Furthest Right

A Theme For the Twenty-First Century: Utility

If the 1970s had a theme, it was incorporating the 1960s into bourgeois middle-class life. The 1980s followed with trying to rediscover normalcy. In the 1990s, people wanted to avoid a direction because it was fascism and accept all directions. The 2k+ years brought us a mash-up of everything that came before.

These cycles repeat in the big and small. On the big level, civilizations learn how to succeed, then forget over time. In the small, little epicycles of returning to normalcy come about as these societies try to recall or relearn what made them succeed.

To a raging realist, the way to make a society succeed is simple: promote the good people over the bad, remove the worst, and leave everyone else alone. You need minimal government, but decisive and powerful government, backed by a powerful culture that scorns the ineffectual and defective.

Luckily, the seas of history are changing yet again. Although the Empire of Death (EOD) based in democracy is pretty awful, it sometimes hits on something good, such as the 30 by 30 commitment:

The most significant part of the agreement is a commitment to protect 30% of land and water considered important for biodiversity by 2030, known as 30 by 30. Currently, 17% of terrestrial and 10% of marine areas are protected.

In this we see a shift in policy: instead of pure humanism, where every human is considered inherently valuable simply for existing, we are moving toward a mode of making hard choices. Limiting the amount of land we can use will limit human growth, which will force us to make decisions about who gets resources and reproduces.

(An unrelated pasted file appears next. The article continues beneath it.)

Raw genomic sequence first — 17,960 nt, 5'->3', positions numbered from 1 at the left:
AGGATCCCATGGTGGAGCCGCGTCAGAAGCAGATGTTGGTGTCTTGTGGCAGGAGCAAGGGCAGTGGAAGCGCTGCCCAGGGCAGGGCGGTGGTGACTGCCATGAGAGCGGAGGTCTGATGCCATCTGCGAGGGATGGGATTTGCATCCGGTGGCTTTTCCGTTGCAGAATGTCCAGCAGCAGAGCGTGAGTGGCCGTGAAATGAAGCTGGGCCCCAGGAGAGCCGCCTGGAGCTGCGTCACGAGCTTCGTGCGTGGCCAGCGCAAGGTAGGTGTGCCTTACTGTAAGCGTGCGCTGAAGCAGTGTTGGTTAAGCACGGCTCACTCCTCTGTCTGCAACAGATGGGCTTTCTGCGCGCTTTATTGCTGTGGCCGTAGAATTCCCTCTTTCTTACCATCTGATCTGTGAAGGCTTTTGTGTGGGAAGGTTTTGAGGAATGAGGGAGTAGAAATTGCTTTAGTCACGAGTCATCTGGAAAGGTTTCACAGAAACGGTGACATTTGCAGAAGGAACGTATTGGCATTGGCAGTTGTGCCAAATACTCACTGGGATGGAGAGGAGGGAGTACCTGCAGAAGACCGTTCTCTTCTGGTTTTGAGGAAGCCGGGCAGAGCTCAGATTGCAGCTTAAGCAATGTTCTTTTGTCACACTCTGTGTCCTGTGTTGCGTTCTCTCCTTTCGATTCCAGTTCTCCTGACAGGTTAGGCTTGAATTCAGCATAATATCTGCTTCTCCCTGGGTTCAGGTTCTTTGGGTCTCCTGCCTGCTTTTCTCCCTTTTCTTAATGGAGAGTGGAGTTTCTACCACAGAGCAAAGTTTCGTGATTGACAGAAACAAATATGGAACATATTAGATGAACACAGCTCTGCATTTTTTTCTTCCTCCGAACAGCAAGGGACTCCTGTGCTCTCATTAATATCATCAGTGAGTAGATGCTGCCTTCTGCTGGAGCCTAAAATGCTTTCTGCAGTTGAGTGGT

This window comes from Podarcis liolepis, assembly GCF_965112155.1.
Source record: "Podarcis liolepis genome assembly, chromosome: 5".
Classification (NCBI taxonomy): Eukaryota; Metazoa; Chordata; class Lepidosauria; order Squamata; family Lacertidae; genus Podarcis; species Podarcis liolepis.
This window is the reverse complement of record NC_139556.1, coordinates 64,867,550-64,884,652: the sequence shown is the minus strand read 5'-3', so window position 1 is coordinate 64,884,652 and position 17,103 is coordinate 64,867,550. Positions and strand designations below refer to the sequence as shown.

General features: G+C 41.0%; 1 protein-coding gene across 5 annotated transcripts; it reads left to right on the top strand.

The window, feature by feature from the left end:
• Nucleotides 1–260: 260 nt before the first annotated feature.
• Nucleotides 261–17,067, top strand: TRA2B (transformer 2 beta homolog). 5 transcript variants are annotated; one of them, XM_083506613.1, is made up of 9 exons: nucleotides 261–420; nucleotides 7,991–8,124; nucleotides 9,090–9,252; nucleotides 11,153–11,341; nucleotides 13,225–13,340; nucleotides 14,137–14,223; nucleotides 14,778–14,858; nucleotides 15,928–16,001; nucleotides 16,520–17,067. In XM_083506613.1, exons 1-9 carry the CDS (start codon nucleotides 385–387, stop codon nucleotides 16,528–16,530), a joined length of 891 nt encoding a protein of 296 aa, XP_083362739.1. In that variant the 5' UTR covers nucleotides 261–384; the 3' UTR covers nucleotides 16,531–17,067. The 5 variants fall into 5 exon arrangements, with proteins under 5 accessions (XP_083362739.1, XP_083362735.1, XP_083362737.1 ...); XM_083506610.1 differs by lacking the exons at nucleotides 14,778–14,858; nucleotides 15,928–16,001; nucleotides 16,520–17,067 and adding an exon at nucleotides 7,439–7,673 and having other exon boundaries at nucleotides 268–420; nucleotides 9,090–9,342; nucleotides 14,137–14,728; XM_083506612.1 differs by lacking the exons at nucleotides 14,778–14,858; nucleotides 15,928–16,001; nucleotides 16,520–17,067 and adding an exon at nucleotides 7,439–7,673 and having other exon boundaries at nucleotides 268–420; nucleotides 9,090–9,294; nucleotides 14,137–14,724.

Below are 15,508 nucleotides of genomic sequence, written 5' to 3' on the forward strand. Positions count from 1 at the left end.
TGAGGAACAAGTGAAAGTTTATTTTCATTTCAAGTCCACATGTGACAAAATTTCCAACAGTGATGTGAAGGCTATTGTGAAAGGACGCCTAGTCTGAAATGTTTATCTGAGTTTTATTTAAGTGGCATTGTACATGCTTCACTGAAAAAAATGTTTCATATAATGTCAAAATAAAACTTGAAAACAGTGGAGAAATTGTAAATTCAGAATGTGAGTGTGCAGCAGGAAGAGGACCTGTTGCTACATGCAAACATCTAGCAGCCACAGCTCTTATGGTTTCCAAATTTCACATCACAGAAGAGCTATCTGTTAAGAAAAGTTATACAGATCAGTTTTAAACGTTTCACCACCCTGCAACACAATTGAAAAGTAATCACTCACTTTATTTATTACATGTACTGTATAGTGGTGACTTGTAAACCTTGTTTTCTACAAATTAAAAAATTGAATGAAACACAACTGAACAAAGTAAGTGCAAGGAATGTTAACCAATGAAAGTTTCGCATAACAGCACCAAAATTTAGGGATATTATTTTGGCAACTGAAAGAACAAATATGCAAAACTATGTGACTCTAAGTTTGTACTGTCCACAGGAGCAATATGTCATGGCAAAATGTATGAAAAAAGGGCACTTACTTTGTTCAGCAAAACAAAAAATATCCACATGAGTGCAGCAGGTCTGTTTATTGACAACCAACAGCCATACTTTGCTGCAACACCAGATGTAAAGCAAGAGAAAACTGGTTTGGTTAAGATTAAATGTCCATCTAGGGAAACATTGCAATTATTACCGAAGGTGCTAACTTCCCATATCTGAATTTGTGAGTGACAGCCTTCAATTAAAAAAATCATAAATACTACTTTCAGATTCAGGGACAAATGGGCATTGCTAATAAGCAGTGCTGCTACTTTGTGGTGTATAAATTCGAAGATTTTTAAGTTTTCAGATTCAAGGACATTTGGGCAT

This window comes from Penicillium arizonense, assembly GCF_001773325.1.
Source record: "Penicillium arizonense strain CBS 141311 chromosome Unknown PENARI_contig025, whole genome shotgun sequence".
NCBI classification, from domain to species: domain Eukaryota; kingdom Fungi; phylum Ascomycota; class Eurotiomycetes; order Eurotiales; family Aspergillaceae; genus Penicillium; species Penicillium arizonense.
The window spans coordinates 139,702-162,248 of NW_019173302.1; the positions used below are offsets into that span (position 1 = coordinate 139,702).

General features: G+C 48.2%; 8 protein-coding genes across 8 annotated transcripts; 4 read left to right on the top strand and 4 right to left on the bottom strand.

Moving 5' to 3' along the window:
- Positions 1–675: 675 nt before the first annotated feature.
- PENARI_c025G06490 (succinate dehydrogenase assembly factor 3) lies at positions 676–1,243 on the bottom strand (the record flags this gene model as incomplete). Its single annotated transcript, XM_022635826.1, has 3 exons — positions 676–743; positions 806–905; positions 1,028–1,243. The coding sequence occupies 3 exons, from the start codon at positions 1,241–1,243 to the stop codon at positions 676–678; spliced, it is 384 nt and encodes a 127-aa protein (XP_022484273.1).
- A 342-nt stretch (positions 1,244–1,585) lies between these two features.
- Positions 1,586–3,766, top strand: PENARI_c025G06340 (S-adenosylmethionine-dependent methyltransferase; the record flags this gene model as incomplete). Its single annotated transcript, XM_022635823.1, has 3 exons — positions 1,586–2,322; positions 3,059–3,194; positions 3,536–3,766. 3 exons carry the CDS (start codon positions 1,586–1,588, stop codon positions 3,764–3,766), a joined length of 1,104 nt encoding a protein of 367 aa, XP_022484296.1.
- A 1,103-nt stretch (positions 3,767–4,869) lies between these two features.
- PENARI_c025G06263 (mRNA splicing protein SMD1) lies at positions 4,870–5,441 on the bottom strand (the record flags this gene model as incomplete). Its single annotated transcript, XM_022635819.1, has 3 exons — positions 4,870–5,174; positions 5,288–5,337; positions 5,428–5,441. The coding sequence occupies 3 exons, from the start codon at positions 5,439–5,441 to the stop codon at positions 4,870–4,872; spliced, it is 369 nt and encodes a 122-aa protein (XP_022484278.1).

True, it falls short of the Half Earth target, which aims to set aside half of land and sea so that ecosystems can exist as found in nature without any human intervention, basically half of Earth as a national park without visitors:

Only by setting aside half the planet in reserve, or more, can we save the living part of the environment and achieve the stabilization required for our own survival. — E.O. Wilson (1929-2021)

Unlike E.O. Wilson, some of us are environmental fanatics, and we like the idea of saving nature for the Bill ‘n Ted reason that it is simply cool. It is inspiring. It is beautiful. It is a study in elegant, resilient design. It could be called a gift from the gods. It is a test of our moral fiber whether we value it for its own sake or not.

In the larger picture, however, the honeymoon period of democracy has run itself down. Our nations are bankrupt and have incurred a huge debt to the future that will be required to renew our aging infrastructure. Our institutions no longer function. Our citizens are neurotic and not reproducing. Things are very, very bad.

This, by the way, is why the news comes up with constant hobgoblins like Hitler under every rug at the same time they trumpet “progress”: they need a distraction from the Failure, and someone to blame for everything that is going wrong with our policies and programs working as one might expect them to (if one were a realist).